Samuel Bamford

(1788-1872 / England)

The Bard's Petition, To The Rev. J. T. Horton, J.P., Rochdale. - Poem by Samuel Bamford

Most reverend sir, I pray permit,
To approach where you in judgment sit,
A humble, lowly, country bard,
Whose birth, I fear, was evil star'd;
For since bright reason first began
To stamp upon my mind the man,
Heart-aching care, with wrinkled front,
Hath given me many a weary grunt,
And caused me self reproaching sigh
For momentary stolen joy,
That like the summer's beam is fled,
Now bitterly remembered.

Your reverence will please to know
I made a fault some years ago,
A bonny blooming servant maid
Complaint before your worship laid
That I her virtue had beguil'd
And she, by me, was then with child;
And truly in process of time
Came forth a bumping lad so prime,
And I'm in justice bound to own,
The child was of my flesh and bone;
Till late I've duly paid the brass
To th' overseer for the lass,
And never have I been unwilling
To stump my nine and twenty shilling;
But when one has not brass to pay
And overseer comes every day,
With threats of prison or of law,
Or such like terrifying jaw,
It wounds me to the very quick,
My hair upon its end doth stick,
I stare as if I'd seen Old Nick;
And then again I rue the day
When I so foolish went astray.

Imagination needs will come
And tear me from my happy home;
Led like a thief to prison dark,
The scoff, the pointing stock, the mark
Of every puppy that can bark.
I see my wife with tearful eye,
I hear my little darling cry;
Farewell my lowly cell, my book,
My cosy chair, my quiet nook,
Where oft the muse doth sit with me
Rehearsing rustic poetry;
Till fancy growing wild and warm,
Partakes the soul inspiring charm,
And sudden bursts the raptured lay
In all the glow of minstrelsy.

The iron door, with rusty creak,
Maketh my inmost soul to quake,
And tells unto my anxious heart,
That I with liberty must part;
The stony chamber, and the bed
With clothes but thinly covered,
The harden'd turnkey's steely eye,
Expressive but of misery;
There cheerful look is never seen,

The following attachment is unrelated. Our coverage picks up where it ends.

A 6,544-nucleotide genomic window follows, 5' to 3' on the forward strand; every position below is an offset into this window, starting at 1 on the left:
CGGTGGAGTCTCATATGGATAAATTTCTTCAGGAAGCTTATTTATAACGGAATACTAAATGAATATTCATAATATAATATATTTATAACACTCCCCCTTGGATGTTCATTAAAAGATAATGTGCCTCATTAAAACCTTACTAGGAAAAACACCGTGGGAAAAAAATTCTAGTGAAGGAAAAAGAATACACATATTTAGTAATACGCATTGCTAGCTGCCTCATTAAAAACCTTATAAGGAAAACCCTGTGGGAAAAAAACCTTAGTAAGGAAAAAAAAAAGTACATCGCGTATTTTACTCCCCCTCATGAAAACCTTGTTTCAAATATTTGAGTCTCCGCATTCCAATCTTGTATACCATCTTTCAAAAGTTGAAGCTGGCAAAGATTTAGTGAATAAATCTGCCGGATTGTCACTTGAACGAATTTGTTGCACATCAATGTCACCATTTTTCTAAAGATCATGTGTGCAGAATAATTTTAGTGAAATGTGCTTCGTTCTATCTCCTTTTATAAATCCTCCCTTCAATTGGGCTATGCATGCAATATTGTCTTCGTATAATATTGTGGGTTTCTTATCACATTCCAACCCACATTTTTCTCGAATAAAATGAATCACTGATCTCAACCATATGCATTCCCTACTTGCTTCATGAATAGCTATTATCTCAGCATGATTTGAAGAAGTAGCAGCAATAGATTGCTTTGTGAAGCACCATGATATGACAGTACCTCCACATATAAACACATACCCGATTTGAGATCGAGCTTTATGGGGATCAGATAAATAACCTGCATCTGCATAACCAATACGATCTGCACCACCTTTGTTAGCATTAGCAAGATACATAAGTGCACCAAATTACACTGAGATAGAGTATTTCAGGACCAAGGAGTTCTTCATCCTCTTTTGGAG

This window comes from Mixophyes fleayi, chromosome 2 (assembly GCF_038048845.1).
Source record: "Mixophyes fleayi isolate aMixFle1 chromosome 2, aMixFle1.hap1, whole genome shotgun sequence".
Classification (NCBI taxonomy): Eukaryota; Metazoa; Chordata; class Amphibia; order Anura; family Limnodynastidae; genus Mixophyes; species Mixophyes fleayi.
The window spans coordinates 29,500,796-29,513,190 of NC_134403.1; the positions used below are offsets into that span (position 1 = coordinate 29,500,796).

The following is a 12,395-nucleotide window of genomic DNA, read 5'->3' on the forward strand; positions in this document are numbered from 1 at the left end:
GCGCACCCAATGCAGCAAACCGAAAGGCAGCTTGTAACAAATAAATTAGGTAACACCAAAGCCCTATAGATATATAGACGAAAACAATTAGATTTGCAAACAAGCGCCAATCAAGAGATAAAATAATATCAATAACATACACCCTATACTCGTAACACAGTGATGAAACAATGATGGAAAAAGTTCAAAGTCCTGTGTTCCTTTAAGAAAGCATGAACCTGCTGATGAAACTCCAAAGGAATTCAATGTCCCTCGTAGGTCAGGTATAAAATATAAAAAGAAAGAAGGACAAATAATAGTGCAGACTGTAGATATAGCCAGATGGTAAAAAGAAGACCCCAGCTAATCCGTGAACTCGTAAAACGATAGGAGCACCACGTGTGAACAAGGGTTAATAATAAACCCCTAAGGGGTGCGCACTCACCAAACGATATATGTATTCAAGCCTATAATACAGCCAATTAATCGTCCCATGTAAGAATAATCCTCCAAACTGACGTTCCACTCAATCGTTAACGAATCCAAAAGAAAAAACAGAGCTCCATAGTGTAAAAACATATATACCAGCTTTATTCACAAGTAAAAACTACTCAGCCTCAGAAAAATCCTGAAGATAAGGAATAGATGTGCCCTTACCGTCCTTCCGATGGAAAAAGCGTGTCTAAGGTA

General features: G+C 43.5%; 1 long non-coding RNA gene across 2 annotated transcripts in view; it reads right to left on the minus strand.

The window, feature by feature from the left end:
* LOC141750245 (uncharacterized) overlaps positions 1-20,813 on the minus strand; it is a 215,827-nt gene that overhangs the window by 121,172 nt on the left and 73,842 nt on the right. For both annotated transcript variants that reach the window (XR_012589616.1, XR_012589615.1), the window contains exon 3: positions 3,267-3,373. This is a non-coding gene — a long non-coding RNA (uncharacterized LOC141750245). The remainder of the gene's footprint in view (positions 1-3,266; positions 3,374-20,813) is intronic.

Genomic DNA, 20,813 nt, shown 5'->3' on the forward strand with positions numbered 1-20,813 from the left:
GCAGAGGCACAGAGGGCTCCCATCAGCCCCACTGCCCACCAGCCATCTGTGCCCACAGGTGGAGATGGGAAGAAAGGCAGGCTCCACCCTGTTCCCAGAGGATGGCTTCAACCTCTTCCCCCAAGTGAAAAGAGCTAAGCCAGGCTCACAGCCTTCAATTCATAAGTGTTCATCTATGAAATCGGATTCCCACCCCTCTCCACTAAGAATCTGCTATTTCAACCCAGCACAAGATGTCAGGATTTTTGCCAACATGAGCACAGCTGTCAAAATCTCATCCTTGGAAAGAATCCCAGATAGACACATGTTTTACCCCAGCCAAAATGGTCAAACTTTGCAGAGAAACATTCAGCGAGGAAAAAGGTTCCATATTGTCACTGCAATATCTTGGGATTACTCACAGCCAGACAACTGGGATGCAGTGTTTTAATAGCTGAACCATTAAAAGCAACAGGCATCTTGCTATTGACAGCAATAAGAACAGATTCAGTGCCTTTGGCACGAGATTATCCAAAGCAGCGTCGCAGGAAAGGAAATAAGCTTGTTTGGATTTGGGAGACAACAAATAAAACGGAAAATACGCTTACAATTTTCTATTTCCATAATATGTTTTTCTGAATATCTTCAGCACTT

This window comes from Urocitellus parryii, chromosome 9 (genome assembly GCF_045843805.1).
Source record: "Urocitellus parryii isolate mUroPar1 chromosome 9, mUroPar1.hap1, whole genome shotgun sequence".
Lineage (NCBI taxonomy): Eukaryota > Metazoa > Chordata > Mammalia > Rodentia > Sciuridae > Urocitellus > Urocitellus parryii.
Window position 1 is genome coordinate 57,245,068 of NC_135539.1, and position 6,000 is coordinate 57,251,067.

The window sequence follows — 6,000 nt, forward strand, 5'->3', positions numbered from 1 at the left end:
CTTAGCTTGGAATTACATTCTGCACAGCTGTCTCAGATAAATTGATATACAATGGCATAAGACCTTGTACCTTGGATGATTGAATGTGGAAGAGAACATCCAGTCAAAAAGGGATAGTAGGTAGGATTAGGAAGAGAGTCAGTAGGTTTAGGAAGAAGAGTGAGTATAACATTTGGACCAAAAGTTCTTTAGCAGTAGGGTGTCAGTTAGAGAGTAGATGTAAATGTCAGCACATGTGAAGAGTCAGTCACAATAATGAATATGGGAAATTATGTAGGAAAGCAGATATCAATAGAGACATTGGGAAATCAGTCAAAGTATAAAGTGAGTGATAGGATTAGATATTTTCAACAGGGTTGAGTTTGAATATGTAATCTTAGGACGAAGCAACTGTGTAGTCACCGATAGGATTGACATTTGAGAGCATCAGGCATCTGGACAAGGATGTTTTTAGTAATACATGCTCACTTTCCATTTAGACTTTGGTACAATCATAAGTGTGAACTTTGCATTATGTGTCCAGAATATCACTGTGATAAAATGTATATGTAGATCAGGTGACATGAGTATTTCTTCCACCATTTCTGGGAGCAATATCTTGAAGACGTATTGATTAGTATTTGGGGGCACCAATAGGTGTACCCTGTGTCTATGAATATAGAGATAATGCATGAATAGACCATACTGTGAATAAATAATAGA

Nor waving woods in summer green;
Nor limped rills meand'ring flow,
But all is wretchedness and woe.
High walls, that mock, the powers of flight,
Dungeons, where reign eternal night,
Where felons unrepentant howl
In body pain, and rack of soul;
O 'tis impossible to tell
The horrors that I know too well.
Dire though the place, unless some friend
A little timely aid extend,
Ere many days have by me pass'd,
I in its walls am prisoner fast;
Then would your worship condescend
To be for once the poet's friend,
And shield him from the coming blast,
His gratitude would ever last.
In vain I see the day draw near,
I cannot pay the overseer,
For I, last week, was ta'en so ill,
I could not down 'my cut o' twill,'
I really should have died I thought,
Till doctor Balm of Gilead brought;
And now I dread the anger dire
Of disappointed Lancashire,
For well I know he will demand
A warrant from your worship's hand,
As on the twenty-seventh day,
Two quarters I shall have to pay,
If you would deign excuse to find,
To soothe his anger-breathing mind,
And put him off a little longer,
Till I'm in circumstances stronger,
I promise you I'll not delay
To muster on an early day,
And ever after firm and steady,
I'll mind and have the money ready.

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Poem Submitted: Monday, September 20, 2010

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